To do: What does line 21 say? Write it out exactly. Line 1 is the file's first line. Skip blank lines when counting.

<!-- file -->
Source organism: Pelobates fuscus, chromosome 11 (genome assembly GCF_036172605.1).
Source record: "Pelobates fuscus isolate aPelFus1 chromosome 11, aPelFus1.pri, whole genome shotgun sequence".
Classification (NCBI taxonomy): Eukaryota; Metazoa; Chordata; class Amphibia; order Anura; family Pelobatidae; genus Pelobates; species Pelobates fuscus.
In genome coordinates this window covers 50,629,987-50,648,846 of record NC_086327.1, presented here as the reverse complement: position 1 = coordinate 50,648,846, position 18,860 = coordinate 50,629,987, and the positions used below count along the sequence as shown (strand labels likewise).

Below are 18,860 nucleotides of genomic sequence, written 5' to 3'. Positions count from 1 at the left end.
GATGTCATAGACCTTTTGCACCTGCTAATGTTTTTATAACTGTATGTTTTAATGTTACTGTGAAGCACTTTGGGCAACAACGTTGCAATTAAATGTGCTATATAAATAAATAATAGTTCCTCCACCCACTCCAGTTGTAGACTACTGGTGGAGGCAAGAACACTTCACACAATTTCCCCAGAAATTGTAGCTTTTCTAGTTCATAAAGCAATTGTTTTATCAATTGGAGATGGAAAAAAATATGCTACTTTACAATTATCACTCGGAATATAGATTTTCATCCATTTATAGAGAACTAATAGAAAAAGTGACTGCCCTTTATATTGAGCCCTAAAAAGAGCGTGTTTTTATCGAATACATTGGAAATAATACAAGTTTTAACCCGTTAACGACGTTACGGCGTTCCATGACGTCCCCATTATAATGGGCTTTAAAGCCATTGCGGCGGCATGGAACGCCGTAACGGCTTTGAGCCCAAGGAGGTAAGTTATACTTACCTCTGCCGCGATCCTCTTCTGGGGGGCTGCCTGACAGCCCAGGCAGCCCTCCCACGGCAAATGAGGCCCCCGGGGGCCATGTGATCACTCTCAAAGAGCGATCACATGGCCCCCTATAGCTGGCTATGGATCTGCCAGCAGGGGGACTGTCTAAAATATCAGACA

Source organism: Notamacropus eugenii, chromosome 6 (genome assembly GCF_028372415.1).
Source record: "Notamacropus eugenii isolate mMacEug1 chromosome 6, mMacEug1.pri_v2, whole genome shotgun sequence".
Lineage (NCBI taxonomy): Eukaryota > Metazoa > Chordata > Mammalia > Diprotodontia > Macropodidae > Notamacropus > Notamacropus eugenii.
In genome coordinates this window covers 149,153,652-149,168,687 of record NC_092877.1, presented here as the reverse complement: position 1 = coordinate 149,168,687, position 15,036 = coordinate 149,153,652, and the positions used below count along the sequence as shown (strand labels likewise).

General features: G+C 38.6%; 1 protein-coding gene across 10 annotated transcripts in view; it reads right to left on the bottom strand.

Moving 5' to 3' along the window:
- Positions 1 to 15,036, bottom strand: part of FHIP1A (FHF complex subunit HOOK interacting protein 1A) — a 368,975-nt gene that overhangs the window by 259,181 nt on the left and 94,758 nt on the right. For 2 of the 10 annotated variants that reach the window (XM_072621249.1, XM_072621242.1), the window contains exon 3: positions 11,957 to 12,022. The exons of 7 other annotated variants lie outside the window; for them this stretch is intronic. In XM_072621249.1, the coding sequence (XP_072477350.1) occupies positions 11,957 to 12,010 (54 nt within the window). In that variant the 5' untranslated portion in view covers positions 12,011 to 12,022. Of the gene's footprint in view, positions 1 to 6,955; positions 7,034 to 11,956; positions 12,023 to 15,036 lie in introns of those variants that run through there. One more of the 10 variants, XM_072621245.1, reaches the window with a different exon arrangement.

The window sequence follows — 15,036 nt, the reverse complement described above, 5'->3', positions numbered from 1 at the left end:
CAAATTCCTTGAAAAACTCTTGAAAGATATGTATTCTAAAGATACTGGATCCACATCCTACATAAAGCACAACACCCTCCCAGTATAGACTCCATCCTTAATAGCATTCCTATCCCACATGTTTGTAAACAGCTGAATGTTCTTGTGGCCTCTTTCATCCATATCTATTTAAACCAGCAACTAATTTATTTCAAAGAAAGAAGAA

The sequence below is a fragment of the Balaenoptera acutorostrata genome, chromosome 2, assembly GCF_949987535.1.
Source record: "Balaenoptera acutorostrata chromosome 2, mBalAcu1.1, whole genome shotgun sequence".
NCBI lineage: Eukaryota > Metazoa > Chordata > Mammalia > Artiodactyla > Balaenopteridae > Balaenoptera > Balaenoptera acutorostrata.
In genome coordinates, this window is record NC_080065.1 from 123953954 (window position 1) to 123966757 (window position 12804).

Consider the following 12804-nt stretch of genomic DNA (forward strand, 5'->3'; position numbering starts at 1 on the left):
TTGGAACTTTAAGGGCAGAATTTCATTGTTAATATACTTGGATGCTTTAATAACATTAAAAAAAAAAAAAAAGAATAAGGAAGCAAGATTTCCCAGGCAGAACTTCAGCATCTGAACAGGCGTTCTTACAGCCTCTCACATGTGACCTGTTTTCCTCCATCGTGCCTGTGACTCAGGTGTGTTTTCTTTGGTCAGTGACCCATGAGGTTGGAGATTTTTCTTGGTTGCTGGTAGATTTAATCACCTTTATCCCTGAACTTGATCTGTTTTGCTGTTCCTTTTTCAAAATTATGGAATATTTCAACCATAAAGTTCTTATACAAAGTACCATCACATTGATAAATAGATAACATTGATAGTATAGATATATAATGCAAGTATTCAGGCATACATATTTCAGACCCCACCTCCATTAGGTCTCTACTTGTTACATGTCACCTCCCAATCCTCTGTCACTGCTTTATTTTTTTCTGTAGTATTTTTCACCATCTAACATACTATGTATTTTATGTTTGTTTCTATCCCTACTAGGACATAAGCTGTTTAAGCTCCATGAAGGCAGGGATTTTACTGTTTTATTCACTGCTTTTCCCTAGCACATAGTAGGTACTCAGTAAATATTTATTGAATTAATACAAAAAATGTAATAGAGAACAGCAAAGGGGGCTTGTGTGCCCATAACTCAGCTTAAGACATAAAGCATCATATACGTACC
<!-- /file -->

TTGGAACTTTAAGGGCAGAATTTCATTGTTAATATACTTGGATGCTTTAATAACATTAAAAAAAAAAAAAAAGAATAAGGAAGCAAGATTTCCCAGGCAGAACTTCAGCATCTGAACAGGCGTTCTTACAGCCTCTCACATGTGACCTGTTTTCCTCCATCGTGCCTGTGACTCAGGTGTGTTTTCTTTGGTCAGTGACCCATGAGGTTGGAGATTTTTCTTGGTTGCTGGTAGATTTAATCACCTTTATCCCTGAACTTGATCTGTTTTGCTGTTCCTTTTTCAAAATTATGGAATATTTCAACCATAAAGTTCTTATACAAAGTACCATCACATTGATAAATAGATAACATTGATAGTATAGATATATAATGCAAGTATTCAGGCATACATATTTCAGACCCCACCTCCATTAGGTCTCTACTTGTTACATGTCACCTCCCAATCCTCTGTCACTGCTTTATTTTTTTCTGTAGTATTTTTCACCATCTAACATACTATGTATTTTATGTTTGTTTCTATCCCTACTAGGACATAAGCTGTTTAAGCTCCATGAAGGCAGGGATTTTACTGTTTTATTCACTGCTTTTCCCTAGCACATAGTAGGTACTCAGTAAATATTTATTGAATTAATACAAAAAATGTAATAGAGAACAGCAAAGGGGGCTTGTGTGCCCATAACTCAGCTTAAGACATAAAGCATCATATACGTACC